Hyperactive Behavior (page 4)
Hyperactivity refers to behaviors that include developmentally inappropriate levels of activity, out-of-seat behavior, moving about without permission, talking out of turn to others, and excessive talking. Most of these behaviors are expected of young students in many environmental contexts. These same behaviors, however, may prove troublesome for school-age students in home, school, and community environments.
Hyperactivity is one of the most overused terms in education. Controversy has arisen over whether or not hyperactivity exists as an independent behavioral construct. It is often associated with inattention, impulsivity and conduct disorders (Gaynor, 1990; Gresham, Lane, & Beebe-Frankenberger, 2005; Kauffman, 2005; Kohn, 1989; Shaw, Lacourse, & Nagin, 2005). Like inattention, the function of hyperactivity seems to be to gain attention, to escape from tasks, or to provide self-gratification.
Interestingly, symptoms of many students labeled hyperactive often seem to disappear when the student is engaged in something he or she enjoys such as playing video games, watching TV, or engaging in free play. This should tell us much about the etiology of the behavior. If it were biological, hyperactivity would be either constant or random. But if the behavior follows environmental antecedents, the etiology is environmental, not biological, and medication will not solve the fundamental problem.
Common Causes and Antecedents of Hyperactive Behavior
There is not one cause of hyperactivity, though a number of theories have been suggested. Brain damage, biological factors, food additives, difficult temperament, and psychoanalytic factors have all been proposed as explanations for hyperactivity without sufficient scientific research to conclude that anyone of them alone or in combination is a cause for hyperactivity (Kauffman, 2005).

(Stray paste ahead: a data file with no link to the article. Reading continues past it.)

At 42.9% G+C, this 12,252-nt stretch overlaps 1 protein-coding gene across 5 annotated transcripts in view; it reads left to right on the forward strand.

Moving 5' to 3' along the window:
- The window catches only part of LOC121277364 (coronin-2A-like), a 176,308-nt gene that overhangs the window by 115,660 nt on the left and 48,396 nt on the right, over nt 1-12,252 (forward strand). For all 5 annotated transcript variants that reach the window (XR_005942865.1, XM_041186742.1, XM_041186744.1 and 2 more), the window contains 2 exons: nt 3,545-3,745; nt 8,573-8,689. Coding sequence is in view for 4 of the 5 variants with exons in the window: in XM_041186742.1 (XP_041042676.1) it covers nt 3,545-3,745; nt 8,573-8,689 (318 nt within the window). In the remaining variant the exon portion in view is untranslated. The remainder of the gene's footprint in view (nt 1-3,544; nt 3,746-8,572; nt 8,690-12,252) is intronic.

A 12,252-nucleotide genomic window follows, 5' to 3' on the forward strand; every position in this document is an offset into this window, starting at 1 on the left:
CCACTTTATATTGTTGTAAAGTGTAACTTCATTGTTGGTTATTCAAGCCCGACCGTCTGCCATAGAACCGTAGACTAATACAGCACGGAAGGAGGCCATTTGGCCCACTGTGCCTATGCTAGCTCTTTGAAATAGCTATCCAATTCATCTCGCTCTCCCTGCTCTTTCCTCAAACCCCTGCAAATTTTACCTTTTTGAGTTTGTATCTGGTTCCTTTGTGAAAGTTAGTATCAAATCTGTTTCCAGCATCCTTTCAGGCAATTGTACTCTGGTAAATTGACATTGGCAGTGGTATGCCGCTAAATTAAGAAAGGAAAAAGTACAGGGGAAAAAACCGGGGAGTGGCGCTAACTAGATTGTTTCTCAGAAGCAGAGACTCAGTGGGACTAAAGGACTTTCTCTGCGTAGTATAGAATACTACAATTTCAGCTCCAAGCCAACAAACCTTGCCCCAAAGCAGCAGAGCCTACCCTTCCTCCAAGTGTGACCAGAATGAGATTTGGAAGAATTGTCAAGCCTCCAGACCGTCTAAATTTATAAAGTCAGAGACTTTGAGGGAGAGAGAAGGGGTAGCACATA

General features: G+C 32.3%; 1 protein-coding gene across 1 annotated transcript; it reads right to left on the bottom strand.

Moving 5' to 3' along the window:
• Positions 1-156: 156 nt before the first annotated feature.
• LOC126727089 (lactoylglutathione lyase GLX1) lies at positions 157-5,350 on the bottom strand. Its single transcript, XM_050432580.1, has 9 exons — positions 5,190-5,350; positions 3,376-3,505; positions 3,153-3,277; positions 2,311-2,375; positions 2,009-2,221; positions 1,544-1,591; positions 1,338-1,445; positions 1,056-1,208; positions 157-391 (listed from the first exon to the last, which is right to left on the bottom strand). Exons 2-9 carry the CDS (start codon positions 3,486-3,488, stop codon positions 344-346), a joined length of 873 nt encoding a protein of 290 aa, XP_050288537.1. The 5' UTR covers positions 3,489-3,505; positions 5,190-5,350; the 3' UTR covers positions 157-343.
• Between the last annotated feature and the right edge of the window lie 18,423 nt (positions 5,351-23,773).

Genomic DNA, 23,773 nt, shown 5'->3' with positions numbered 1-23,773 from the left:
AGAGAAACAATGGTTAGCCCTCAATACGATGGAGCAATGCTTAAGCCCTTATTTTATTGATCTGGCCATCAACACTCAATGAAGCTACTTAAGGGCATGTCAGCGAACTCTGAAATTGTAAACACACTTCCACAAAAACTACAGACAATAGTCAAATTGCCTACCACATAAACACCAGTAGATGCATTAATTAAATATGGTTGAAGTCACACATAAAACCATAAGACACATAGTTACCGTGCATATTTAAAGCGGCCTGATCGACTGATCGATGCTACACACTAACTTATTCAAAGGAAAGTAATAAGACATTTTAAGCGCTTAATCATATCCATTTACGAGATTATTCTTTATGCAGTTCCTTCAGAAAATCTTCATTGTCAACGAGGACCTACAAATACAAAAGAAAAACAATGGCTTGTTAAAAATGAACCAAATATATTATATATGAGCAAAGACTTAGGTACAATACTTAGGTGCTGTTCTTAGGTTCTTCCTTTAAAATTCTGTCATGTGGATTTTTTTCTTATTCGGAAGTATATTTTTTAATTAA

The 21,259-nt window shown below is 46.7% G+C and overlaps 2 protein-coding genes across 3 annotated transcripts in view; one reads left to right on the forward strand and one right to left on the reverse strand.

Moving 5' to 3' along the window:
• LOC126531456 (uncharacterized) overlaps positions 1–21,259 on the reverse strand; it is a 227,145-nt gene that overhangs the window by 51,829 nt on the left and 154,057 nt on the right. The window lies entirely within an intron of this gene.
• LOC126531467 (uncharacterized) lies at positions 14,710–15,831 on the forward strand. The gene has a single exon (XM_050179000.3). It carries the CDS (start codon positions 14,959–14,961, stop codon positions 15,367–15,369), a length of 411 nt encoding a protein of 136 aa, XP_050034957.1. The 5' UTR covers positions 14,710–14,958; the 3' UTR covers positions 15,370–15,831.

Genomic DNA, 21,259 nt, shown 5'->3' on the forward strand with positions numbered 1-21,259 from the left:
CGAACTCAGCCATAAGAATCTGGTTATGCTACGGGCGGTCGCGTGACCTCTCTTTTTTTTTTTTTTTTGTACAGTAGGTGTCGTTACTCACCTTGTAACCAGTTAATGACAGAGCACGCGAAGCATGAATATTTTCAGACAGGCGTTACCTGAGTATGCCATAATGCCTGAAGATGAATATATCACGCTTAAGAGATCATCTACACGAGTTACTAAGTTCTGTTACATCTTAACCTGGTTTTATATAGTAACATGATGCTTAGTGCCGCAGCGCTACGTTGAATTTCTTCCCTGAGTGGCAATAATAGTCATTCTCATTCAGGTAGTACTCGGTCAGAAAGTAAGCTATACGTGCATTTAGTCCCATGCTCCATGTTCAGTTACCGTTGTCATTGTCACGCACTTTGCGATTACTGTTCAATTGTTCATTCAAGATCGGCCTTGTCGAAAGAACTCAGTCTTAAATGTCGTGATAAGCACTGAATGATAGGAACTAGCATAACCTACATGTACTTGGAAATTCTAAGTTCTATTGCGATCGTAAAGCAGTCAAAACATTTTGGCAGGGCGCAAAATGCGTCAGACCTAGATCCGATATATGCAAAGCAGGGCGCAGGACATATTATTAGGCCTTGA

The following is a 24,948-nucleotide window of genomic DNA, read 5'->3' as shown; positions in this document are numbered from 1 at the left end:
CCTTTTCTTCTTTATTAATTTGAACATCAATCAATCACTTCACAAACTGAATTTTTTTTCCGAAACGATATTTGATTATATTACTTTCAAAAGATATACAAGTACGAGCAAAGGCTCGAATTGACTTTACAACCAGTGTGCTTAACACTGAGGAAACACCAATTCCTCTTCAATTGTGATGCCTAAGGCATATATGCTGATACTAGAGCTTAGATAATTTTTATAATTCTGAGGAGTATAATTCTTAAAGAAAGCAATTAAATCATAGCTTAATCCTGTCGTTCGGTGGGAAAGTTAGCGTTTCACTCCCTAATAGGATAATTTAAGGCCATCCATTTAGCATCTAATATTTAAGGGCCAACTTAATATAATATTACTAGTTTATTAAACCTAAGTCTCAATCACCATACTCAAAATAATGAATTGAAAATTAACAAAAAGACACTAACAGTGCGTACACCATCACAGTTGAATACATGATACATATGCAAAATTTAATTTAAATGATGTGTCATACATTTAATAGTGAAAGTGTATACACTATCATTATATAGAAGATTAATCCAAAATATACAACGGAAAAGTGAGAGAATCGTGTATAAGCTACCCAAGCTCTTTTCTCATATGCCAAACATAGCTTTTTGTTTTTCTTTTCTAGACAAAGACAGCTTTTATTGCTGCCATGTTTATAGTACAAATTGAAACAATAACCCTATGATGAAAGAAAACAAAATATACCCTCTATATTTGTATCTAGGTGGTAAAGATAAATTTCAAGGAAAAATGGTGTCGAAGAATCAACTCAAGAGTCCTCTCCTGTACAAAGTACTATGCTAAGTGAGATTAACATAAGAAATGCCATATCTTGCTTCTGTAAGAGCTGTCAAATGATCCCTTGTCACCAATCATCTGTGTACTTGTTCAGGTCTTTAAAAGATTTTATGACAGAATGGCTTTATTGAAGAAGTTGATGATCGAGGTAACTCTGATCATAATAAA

Other explanations for hyperactive behavior revolve around theories of modeling, imitation, and environmental interaction (Campbell & Werry, 1986; David & Wintrob, 1989; Kauffman, 2005; Kohn, 1989). Clearly, the most plausible explanation for hyperactive behavior is that it is caused by a combination of factors, including learned behavior.
There is significant overlap of antecedents and risk factors for disruptive behavior, hyperactivity, attention problems, impulsivity, conduct problems, and most other challenging behaviors (Shaw et al., 2005). Gresham and colleagues (2005) found that by grade 6, students showing hyperactivity, impulsivity and inattention are at greater risk for academic failure. Bussing, Zima, and Belin (1998) found that students in grades 2 and 4 who demonstrated hyperactivity, inattention, and impulsivity also received special education services for learning disabilities and emotional/behavioral disorders. This suggests a link between these behaviors, including the possibility that the causative factors of each behavior is shared. It may also be the case that students who have not learned to pay attention and other school readiness skills at home do poorly at school and thus are more likely to be labeled learning disabled by educators. That brings us to environmental factors.